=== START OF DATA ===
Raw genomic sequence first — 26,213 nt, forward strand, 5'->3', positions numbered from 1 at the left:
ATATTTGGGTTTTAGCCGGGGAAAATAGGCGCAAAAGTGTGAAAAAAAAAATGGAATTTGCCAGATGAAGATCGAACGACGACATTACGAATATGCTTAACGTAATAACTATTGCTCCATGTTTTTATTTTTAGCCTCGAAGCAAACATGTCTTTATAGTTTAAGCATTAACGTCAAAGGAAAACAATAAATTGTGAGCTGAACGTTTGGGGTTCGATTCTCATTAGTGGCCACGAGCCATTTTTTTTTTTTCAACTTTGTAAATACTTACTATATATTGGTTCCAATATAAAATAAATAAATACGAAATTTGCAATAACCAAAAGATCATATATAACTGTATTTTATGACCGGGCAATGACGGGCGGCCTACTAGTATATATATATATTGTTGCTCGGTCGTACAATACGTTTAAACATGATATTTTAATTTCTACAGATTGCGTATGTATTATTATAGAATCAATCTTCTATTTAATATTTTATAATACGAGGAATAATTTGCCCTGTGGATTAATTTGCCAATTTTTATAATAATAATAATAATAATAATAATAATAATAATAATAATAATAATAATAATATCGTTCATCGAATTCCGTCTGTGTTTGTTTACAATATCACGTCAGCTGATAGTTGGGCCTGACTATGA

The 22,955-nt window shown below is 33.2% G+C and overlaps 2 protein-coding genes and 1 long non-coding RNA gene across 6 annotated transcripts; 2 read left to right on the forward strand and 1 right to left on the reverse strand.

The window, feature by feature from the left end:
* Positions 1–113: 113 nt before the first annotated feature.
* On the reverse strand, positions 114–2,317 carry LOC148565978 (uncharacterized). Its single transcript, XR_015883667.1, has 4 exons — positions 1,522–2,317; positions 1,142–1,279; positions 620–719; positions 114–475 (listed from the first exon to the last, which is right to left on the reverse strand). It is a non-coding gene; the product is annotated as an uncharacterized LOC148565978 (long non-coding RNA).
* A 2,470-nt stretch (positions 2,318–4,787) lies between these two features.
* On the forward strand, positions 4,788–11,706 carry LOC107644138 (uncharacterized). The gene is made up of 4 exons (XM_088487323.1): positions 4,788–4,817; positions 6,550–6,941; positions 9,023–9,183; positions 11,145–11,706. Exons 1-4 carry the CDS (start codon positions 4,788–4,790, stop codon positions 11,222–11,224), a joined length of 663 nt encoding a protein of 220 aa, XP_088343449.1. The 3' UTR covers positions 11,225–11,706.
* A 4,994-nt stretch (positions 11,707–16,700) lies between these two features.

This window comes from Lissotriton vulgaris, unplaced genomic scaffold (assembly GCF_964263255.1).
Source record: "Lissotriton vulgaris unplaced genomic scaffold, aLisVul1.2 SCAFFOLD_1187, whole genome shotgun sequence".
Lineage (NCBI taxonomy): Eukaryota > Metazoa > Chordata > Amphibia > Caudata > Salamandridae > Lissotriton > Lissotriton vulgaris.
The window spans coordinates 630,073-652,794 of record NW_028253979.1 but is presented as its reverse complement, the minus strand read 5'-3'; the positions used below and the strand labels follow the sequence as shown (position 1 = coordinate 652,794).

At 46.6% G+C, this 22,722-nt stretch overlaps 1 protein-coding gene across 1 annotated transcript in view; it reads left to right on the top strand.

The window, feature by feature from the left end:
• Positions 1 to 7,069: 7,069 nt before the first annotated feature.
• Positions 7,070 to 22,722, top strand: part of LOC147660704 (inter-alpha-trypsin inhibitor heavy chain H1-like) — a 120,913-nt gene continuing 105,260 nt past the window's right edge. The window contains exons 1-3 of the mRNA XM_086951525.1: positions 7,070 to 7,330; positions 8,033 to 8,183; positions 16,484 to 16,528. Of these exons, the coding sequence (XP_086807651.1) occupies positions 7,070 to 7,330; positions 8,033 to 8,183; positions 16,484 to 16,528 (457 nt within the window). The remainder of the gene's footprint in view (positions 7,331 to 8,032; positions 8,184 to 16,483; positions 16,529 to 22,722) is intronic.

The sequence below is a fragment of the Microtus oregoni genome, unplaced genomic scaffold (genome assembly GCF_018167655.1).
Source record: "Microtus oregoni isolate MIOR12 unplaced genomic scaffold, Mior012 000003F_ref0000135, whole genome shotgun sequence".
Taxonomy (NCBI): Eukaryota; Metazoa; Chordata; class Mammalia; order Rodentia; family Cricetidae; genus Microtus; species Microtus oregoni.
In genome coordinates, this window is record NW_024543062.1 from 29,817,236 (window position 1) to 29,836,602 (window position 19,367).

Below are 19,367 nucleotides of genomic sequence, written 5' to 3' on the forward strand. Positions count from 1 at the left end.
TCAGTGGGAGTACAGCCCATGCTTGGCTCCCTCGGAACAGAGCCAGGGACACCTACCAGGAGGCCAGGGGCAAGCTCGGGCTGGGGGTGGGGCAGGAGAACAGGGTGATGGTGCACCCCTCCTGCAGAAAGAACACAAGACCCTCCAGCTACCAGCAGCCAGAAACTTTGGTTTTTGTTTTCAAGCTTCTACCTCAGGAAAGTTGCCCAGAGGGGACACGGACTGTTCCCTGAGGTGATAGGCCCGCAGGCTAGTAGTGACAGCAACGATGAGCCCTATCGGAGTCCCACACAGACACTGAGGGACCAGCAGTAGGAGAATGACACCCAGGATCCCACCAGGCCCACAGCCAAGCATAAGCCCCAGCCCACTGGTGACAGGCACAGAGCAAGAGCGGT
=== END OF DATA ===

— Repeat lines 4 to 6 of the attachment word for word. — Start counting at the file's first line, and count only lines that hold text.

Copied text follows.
The window, feature by feature from the left end:
* Positions 1–113: 113 nt before the first annotated feature.
* On the reverse strand, positions 114–2,317 carry LOC148565978 (uncharacterized). Its single transcript, XR_015883667.1, has 4 exons — positions 1,522–2,317; positions 1,142–1,279; positions 620–719; positions 114–475 (listed from the first exon to the last, which is right to left on the reverse strand). It is a non-coding gene; the product is annotated as an uncharacterized LOC148565978 (long non-coding RNA).